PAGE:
Democrats in New York remain divided on how they plan to overhaul the state’s current system on cash bail, with sources familiar with the negotiations saying that a final bill could still include a monetary component despite repeated calls to take money out of bail altogether this year.
Lawmakers are working to come to a deal on criminal justice reform, which is expected to include major changes to the state’s laws on bail, by the time the state budget is due at the end of the coming weekend.
It’s unclear what the final package will look like, but lawmakers said Monday that a major sticking point on bail reform remains the concept of dangerousness, which would essentially allow a judge to decide whether a defendant is a threat to public safety while determining if they should be held in jail before their trial.
Judges in New York don’t currently take into account that factor when deciding what should happen to a defendant after arraignment. Democrats in the state Assembly involved with discussions on bail oppose adding it to the list of factors judges could consider as part of a new law on pretrial detention.
“We still believe that the whole essence of bail was to ensure that people showed up and it was to deal with flight risk,” Assembly Speaker Carl Heastie, D-Bronx, said Monday. “So there is a concern about judging whether people should show up based on some view of who and what they are. If the requirement is for people to show up, that’s what we should really be basing things on—people’s ability to show up.”
Sources familiar with the ongoing negotiations over bail reform said Monday that lawmakers are even considering allowing monetary bail to remain to some degree, but it’s unclear what that would look like.
A bill introduced last year by Assemblywoman Latrice Walker, D-Brooklyn, would have kept cash bail for more serious crimes. Walker, who is considered a point person on bail in the Assembly, is strongly opposed to allowing dangerousness in any reform. Gov. Andrew Cuomo, who is pushing lawmakers to resolve differences on bail over the next week, has declined to take a position on the inclusion of dangerousness.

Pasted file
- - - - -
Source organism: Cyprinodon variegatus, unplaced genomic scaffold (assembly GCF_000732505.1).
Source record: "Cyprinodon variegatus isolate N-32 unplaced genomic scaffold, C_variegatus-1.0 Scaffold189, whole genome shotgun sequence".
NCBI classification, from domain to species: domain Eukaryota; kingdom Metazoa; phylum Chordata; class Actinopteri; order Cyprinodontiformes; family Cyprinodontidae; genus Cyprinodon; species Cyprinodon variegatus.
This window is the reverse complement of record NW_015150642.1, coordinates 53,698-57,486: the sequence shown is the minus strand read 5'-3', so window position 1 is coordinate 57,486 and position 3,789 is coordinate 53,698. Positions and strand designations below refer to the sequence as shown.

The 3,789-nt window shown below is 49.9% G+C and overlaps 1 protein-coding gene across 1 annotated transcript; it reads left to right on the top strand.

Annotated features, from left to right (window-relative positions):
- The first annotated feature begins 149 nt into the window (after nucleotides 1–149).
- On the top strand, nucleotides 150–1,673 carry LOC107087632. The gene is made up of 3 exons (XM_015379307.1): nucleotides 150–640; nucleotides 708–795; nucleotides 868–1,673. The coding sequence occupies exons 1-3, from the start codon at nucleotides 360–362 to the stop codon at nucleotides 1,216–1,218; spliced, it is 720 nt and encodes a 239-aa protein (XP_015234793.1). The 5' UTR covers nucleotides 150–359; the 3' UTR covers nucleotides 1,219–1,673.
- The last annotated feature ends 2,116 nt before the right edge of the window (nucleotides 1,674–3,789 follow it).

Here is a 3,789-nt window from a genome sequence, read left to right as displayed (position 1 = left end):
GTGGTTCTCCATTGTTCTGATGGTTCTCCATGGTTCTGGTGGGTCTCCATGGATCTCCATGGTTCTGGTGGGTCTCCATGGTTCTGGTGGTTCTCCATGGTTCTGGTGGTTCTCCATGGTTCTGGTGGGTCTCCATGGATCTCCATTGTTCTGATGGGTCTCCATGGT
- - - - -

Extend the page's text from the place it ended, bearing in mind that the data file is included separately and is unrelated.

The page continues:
Democrats in the Senate, meanwhile, have coalesced around a bill form state Sen. Michael Gianaris, D-Queens, that would do away with the monetary component altogether. Walker said Monday that everyone’s proposals are still being considered.
“All of the proposals are on the table and, sort of, being thrown against the wall,” Walker said. “At this point, we’re still where we’ve always been.”
Heastie said the same when asked for an update on bail reform after a meeting with Cuomo and Senate Majority Leader Andrea Stewart-Cousins, D-Westchester, on Monday.
“Everything that’s been on the table is still on the table,” Heastie said.
In terms of three-way negotiations between legislative leaders and Cuomo, the burden would be on the Assembly to show that cash bail, to some extent, should remain. Both Cuomo and Gianaris have said they want monetary bail eliminated altogether. When asked if preserving a monetary component to bail was still on the table Monday, Gianaris said he would still be opposed.
“That’s not the goal,” Gianaris said. “Talks are continuing, differences are getting narrower, and we’re almost there.”
There are also Democrats in the Assembly that don’t want to see cash bail continued in any form, but the position of the conference may not reflect that. Even Heastie, in February, said he supports “a 100 percent ending of a cash bail system.”
There have been scant updates on criminal justice reform in recent weeks as the Legislature continues to figure out where they’ll land on bail reform, but lawmakers have said changes to the state’s laws on criminal discovery and the right to a speedy trial are all but settled.
Lawmakers are expected to work through the week, and likely the weekend, to come to a resolution on the state budget, which Cuomo has said he won’t approve without those reforms included. The budget is due by the end of the day Sunday.